America West Merger Committee Update December 14, 2014

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Tomorrow, December 15, marks an important day for all America West pilots: the beginning of the Preliminary Arbitration hearings to determine whether or not the America West pilots will be granted the right to autonomously represent ourselves in the upcoming McCaskill-Bond seniority integration process. Or, more importantly, whether or not USAPA will finally be relieved of the ability to unilaterally dictate the US Airways seniority list that will be used for the integration of the American Airlines and US Airways pilots.


As we previously reported to you, all parties to the process, American Airlines, APA, the APA merger committee, USAPA, and the East, West, and American Airlines merger committees, have submitted pre-hearing briefs to the arbitration panel. The purpose of the briefs is to explain in advance the dispute and the positions of the parties. We have posted the briefs on our website:



We understand that reading through 30-page legal briefs is a bit onerous for many, so we will attempt here to summarize what these briefs say.

As an initial matter, there is disagreement as to what the question at issue is before the arbitration panel. In many arbitrations, the parties agree ahead of time what the question is, and merely disagree about what the answer to that question should be. In other arbitrations, the parties generally agree about the substance of the dispute, but have disagreement as to how that dispute should be framed.


In this case, there is not unanimous agreement as to what the question at issue should be. American Airlines, APA, and the West Committee all essentially agree that the question before the arbitrators is a simple one: whether APA has discretion, as the exclusive bargaining agent for all pilots, to provide for a West Committee. The proposed questions at issue are as follows:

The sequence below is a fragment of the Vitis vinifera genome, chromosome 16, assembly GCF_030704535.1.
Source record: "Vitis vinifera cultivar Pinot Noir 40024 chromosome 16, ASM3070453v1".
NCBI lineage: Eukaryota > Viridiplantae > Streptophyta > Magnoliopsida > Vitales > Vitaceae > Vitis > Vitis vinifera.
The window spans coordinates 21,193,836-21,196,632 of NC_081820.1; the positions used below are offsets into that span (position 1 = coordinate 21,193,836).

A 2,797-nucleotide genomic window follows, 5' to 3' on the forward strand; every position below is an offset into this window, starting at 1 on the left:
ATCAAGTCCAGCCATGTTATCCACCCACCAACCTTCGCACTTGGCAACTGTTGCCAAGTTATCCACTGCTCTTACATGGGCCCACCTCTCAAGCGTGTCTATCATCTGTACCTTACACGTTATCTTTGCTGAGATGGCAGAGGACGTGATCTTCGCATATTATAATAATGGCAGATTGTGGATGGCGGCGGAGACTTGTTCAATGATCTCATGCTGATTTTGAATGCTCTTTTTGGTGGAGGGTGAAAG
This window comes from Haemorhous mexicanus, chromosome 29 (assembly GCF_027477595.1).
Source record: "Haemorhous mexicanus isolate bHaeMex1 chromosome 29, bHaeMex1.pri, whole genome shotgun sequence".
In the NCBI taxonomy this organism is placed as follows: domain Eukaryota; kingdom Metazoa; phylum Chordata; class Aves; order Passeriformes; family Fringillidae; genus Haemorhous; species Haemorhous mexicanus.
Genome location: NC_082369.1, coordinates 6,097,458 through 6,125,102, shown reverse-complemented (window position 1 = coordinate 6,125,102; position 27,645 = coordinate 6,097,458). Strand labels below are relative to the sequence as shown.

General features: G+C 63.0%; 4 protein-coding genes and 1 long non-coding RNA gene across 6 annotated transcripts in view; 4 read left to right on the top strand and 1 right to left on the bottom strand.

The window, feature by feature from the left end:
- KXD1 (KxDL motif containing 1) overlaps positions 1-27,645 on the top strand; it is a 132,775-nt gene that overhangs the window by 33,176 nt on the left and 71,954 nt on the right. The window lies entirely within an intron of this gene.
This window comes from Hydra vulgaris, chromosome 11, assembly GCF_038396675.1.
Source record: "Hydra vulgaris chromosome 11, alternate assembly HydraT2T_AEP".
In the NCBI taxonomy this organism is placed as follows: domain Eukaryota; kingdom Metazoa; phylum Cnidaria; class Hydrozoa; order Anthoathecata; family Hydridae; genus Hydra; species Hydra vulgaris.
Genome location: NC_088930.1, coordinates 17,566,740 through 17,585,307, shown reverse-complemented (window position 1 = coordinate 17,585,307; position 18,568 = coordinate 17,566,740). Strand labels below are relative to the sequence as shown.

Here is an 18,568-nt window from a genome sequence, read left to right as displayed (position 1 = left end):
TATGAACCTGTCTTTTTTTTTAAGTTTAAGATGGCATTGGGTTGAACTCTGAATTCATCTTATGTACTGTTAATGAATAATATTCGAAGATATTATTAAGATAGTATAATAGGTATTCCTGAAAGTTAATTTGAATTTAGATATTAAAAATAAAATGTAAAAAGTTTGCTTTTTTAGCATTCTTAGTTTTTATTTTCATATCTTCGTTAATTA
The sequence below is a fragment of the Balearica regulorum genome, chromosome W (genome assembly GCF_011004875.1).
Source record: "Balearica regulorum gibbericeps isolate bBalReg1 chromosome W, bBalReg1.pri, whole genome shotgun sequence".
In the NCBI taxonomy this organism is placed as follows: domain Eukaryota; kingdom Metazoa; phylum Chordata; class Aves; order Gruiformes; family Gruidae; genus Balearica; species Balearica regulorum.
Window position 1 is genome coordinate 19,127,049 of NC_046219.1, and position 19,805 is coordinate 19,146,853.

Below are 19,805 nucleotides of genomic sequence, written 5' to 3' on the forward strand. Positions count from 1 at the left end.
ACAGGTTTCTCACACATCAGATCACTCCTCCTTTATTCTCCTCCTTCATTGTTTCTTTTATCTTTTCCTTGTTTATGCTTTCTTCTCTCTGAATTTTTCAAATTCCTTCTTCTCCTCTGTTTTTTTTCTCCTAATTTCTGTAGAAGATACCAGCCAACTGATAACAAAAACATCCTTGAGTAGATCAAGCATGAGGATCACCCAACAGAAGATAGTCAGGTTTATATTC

American Airlines: The issue(s) presented for determination by this Preliminary Arbitration Board are whether APA has the authority to designate a West Pilots Merger Committee and whether it should do so.


Allied Pilots Association: Should the West Pilots request that APA designate a separate merger committee to represent the interests of pilots on the US Airways (West) Seniority List be granted as a valid exercise of APA's discretion as the exclusive certified bargaining representative for all Company pilots?


America West Merger Committee: Does APA, as the certified exclusive bargaining agent for all American Airlines pilots legacy American Pilots, East Pilots and West Pilots have discretion to appoint a merger committee to represent the interests of the West Pilots in the SLI process?


USAPA and the East merger committee have quite a different view of the matter, and have thus proposed that the question at issue reflect the language in the Protocol Agreement:


The Preliminary Arbitration Board shall issue an order granting or denying any such requests that APA designate the requested Committee.


Despite this acknowledgment that the Protocol Agreement empowers the arbitration panel to decide this issue, USAPA frames that question so as to suggest that the matter has already been decided in court and the arbitration panel must be bound by that decision. The difference between USAPA's position and the position of the other parties can be fairly summarized as whether APA has discretion to appoint committees as it deems appropriate to fulfill its legal duty or is APA bound to exclude parties from the process that do not otherwise have an independent right to participate.